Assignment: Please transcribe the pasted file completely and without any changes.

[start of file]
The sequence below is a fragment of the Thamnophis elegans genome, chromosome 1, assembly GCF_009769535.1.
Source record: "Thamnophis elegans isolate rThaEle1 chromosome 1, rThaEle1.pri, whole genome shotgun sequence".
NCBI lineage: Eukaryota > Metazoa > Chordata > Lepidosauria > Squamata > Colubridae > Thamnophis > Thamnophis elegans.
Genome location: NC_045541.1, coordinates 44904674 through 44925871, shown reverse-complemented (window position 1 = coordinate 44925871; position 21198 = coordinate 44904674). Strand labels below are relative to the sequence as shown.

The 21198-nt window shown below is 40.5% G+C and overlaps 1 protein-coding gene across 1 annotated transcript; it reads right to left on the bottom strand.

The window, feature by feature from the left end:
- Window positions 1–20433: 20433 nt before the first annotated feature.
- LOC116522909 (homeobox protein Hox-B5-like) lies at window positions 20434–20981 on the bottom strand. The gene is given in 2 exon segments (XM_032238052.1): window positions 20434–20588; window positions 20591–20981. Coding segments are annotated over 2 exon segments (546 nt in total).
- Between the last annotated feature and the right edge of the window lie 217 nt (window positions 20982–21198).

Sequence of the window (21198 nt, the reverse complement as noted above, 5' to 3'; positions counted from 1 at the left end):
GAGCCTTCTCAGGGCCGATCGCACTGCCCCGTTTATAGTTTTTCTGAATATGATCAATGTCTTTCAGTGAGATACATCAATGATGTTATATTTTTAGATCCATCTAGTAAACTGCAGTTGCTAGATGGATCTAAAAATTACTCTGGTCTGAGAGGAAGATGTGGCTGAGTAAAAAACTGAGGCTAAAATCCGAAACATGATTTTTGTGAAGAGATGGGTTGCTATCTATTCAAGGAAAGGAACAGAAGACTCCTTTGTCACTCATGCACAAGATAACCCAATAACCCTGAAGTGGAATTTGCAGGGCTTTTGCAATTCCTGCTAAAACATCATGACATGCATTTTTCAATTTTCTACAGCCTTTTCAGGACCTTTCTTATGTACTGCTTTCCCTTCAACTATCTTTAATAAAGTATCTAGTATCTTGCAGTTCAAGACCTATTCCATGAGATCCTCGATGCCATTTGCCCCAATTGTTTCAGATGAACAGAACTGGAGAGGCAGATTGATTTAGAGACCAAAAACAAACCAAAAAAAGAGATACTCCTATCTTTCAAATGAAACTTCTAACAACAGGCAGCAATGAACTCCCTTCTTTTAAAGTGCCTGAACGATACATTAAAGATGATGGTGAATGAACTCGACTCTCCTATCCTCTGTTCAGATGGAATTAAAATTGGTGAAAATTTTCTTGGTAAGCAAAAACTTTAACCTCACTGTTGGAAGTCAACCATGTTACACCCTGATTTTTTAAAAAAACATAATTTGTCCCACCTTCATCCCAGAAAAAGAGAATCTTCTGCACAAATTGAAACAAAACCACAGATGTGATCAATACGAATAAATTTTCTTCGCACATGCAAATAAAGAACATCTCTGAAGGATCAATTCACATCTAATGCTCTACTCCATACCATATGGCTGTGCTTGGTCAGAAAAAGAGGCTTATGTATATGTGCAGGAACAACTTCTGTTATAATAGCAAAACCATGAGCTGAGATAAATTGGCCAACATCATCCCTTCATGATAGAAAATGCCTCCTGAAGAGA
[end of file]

The sequence below is a fragment of the Thamnophis elegans genome, chromosome 1, assembly GCF_009769535.1.
Source record: "Thamnophis elegans isolate rThaEle1 chromosome 1, rThaEle1.pri, whole genome shotgun sequence".
NCBI lineage: Eukaryota > Metazoa > Chordata > Lepidosauria > Squamata > Colubridae > Thamnophis > Thamnophis elegans.
Genome location: NC_045541.1, coordinates 44904674 through 44925871, shown reverse-complemented (window position 1 = coordinate 44925871; position 21198 = coordinate 44904674). Strand labels below are relative to the sequence as shown.

The 21198-nt window shown below is 40.5% G+C and overlaps 1 protein-coding gene across 1 annotated transcript; it reads right to left on the bottom strand.

The window, feature by feature from the left end:
- Window positions 1–20433: 20433 nt before the first annotated feature.
- LOC116522909 (homeobox protein Hox-B5-like) lies at window positions 20434–20981 on the bottom strand. The gene is given in 2 exon segments (XM_032238052.1): window positions 20434–20588; window positions 20591–20981. Coding segments are annotated over 2 exon segments (546 nt in total).
- Between the last annotated feature and the right edge of the window lie 217 nt (window positions 20982–21198).

Sequence of the window (21198 nt, the reverse complement as noted above, 5' to 3'; positions counted from 1 at the left end):
GAGCCTTCTCAGGGCCGATCGCACTGCCCCGTTTATAGTTTTTCTGAATATGATCAATGTCTTTCAGTGAGATACATCAATGATGTTATATTTTTAGATCCATCTAGTAAACTGCAGTTGCTAGATGGATCTAAAAATTACTCTGGTCTGAGAGGAAGATGTGGCTGAGTAAAAAACTGAGGCTAAAATCCGAAACATGATTTTTGTGAAGAGATGGGTTGCTATCTATTCAAGGAAAGGAACAGAAGACTCCTTTGTCACTCATGCACAAGATAACCCAATAACCCTGAAGTGGAATTTGCAGGGCTTTTGCAATTCCTGCTAAAACATCATGACATGCATTTTTCAATTTTCTACAGCCTTTTCAGGACCTTTCTTATGTACTGCTTTCCCTTCAACTATCTTTAATAAAGTATCTAGTATCTTGCAGTTCAAGACCTATTCCATGAGATCCTCGATGCCATTTGCCCCAATTGTTTCAGATGAACAGAACTGGAGAGGCAGATTGATTTAGAGACCAAAAACAAACCAAAAAAAGAGATACTCCTATCTTTCAAATGAAACTTCTAACAACAGGCAGCAATGAACTCCCTTCTTTTAAAGTGCCTGAACGATACATTAAAGATGATGGTGAATGAACTCGACTCTCCTATCCTCTGTTCAGATGGAATTAAAATTGGTGAAAATTTTCTTGGTAAGCAAAAACTTTAACCTCACTGTTGGAAGTCAACCATGTTACACCCTGATTTTTTAAAAAAACATAATTTGTCCCACCTTCATCCCAGAAAAAGAGAATCTTCTGCACAAATTGAAACAAAACCACAGATGTGATCAATACGAATAAATTTTCTTCGCACATGCAAATAAAGAACATCTCTGAAGGATCAATTCACATCTAATGCTCTACTCCATACCATATGGCTGTGCTTGGTCAGAAAAAGAGGCTTATGTATATGTGCAGGAACAACTTCTGTTATAATAGCAAAACCATGAGCTGAGATAAATTGGCCAACATCATCCCTTCATGATAGAAAATGCCTCCTGAAGAGA